The Ethics of Photojournalism

Two-time Pulitzer Prize winning photographer Larry C. Price discusses the line between enhancing an image to reflect reality and manipulating it to provide something false.


Larry C. Price

Ralph Bernhardt, Reporter

While photo-manipulation has existed for as long as there has been photography, the digitalization of media and the rise of Adobe Photoshop and other image-altering tools allow anyone to create false images.

The computer programs and applications let users create striking images and artistic composites that can astound viewers; however, they also make it easier than ever to spread misinformation or over-dramatize a real event.

Larry C. Price, a two-time Pulitzer Prize winner for his photography with The Philadelphia Inquirer and the Fort Worth Star-Telegram, deals with this dilemma daily. Hhas to uphold ethical standards in his work, especially given the sombre nature of his renowned portfolio.

As an Ohio-based photojournalist, Price has traveled across the world to take harrowing photographs of violence and poverty. He’s documented executions in Liberia, war-torn Angola, life in El Salvador and toured the then-Soviet Union for his A Day in the Life series of photography books. His images feature striking and disturbing scenes, which feel almost surreal with the black and white photography designed for newspaper.

Price spoke recently with Bixby High School about taking ethical and responsible photographs.


Staying Ethical with Digital Photography

Price says ethical standards can cross between genres.

“Ethics are personal things. I don’t really make a distinctions between being a writer, photographer, or multimedia creator,” he says. “To me, it’s all just journalism … and in that realm of journalism, ethics are somewhat universal. In documentary photography, you have to present the scene as you found it.”

The Ethical Journalist: Making Responsible Decisions in the Pursuit of News by Gene Foreman details ethical standards in the United States.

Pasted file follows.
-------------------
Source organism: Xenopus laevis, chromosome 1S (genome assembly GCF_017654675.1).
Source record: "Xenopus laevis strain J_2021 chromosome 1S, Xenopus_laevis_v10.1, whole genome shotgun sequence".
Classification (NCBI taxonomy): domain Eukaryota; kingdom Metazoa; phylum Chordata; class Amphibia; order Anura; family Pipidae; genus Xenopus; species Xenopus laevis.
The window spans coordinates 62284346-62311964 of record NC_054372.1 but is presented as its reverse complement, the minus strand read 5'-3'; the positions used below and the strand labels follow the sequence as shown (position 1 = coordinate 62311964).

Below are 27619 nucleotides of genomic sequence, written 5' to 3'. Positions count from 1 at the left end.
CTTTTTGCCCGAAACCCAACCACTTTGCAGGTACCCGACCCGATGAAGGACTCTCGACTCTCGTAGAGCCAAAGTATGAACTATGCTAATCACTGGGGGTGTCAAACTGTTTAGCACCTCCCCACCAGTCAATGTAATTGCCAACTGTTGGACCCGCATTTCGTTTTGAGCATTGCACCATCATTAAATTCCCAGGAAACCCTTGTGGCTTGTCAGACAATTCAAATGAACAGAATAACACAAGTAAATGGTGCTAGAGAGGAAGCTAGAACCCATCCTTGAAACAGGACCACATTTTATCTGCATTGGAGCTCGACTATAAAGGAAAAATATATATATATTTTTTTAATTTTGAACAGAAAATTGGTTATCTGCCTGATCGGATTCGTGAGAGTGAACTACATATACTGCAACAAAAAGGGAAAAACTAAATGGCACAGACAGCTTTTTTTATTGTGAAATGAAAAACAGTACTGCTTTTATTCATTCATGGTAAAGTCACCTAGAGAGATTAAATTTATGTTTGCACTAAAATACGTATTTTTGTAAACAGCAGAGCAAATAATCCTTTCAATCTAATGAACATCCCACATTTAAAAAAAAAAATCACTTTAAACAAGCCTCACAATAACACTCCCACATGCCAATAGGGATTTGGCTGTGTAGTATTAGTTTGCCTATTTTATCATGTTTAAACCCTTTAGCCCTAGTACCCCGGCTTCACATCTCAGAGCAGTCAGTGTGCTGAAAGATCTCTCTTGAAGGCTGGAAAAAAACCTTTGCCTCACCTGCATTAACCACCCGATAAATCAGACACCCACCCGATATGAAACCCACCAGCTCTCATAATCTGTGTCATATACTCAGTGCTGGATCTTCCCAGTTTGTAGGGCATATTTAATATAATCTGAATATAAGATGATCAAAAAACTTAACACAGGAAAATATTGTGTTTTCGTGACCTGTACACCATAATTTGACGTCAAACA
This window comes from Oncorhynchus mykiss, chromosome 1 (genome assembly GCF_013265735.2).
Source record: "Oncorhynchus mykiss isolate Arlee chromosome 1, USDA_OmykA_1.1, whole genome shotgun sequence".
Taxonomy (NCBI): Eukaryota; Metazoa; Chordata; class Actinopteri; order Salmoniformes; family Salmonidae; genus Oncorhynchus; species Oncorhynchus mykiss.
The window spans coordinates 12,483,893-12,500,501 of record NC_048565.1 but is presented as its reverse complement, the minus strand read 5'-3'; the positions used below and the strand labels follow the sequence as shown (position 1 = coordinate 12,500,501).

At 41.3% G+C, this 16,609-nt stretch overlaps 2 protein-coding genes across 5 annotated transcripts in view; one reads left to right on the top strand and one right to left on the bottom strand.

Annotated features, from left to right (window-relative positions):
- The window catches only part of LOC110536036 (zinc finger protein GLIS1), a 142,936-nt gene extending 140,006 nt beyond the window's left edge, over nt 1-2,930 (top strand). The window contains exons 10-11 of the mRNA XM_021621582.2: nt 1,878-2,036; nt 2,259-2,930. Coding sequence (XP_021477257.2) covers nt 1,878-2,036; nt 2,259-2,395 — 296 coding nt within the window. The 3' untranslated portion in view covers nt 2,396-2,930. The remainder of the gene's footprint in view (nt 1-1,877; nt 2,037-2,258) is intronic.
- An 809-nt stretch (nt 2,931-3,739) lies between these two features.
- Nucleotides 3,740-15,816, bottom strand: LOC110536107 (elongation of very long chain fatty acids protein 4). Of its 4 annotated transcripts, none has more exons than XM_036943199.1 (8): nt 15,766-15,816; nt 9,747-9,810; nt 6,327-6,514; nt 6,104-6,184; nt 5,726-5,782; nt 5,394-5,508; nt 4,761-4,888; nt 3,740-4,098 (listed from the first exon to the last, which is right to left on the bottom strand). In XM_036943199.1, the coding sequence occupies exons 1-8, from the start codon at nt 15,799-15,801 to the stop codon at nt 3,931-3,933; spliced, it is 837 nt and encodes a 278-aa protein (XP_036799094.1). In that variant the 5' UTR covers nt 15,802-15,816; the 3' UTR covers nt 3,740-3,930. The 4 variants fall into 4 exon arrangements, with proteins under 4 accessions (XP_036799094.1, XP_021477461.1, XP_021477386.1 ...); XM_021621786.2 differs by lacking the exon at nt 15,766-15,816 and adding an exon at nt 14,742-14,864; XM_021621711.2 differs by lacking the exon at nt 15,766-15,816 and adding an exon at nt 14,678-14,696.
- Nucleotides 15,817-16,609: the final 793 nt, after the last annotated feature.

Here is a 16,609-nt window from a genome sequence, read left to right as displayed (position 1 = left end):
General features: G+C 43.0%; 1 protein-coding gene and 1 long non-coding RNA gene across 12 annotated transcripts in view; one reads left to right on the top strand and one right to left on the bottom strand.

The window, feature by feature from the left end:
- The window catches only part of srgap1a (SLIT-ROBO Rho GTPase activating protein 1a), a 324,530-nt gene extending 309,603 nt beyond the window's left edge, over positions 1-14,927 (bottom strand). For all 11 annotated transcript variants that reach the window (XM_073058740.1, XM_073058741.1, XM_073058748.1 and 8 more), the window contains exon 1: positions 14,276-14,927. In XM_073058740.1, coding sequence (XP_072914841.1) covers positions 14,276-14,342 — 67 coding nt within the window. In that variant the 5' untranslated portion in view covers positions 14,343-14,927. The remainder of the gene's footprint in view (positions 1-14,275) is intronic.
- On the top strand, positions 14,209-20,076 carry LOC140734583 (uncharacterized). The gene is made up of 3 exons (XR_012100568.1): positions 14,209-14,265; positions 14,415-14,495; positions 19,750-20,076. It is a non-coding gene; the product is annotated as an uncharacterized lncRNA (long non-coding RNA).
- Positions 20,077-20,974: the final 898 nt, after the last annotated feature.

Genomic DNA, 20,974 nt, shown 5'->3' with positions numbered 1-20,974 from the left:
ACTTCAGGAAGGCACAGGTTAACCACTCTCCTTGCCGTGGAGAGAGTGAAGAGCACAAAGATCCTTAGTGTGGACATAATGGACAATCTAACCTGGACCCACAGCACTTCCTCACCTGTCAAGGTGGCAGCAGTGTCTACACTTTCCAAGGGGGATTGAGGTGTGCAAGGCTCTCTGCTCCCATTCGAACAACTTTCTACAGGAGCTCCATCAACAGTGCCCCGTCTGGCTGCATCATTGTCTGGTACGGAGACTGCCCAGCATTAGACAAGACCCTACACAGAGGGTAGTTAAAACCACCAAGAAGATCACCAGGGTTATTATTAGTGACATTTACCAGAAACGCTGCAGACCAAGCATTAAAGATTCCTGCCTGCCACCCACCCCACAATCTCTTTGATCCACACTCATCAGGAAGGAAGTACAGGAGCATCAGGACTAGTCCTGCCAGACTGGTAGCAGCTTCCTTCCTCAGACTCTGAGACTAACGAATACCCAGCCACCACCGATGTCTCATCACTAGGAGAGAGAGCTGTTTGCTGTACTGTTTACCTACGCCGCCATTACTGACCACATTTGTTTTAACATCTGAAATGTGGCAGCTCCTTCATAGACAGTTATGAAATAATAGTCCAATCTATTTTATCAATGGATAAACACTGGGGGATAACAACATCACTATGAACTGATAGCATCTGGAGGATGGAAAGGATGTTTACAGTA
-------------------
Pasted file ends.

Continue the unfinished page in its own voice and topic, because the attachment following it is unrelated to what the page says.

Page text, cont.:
“The ethics code of the National Press Association, as well as the photo policies of many news-gathering organizations, explicitly prohibits tampering with what is known as documentary photography,” Foreman writes.

Price says the bottom line is to always present the best depiction of what really has happened.

“Journalism or media in general is supposed to describe reality,” he says. “The second you digitally alter a photo, it’s not reality. There’s all sorts of gray areas, though. At the end of the day, you can’t, without technology, capture reality as seen through your eyes.

“You have to use an instrument of some sort. In my case, it’s a photographic tool. That’s where the ethics come in. You have to the the gatekeeper of the information. It has to be a reasonable and as accurate as possible representation of the scene.

“You don’t take things out. You can’t move the telephone pole just because it would make the photo look better. It’s not art; it’s documentary. You can’t let false information into a photo, just like a journalistic article.”

The Ethical Journalist details some of the ways in which editors manipulate images in the chapter Ethics Issues Specific to Visual Journalism.” While some methods improve photo quality and frame the image, others can manipulate the scene and alter reality.

Photojournalists can deceive the audience by stage-managing (posing or ‘setting up’) the scene being photographed; or altering the content or context of an otherwise authentic photograph,Foreman writes.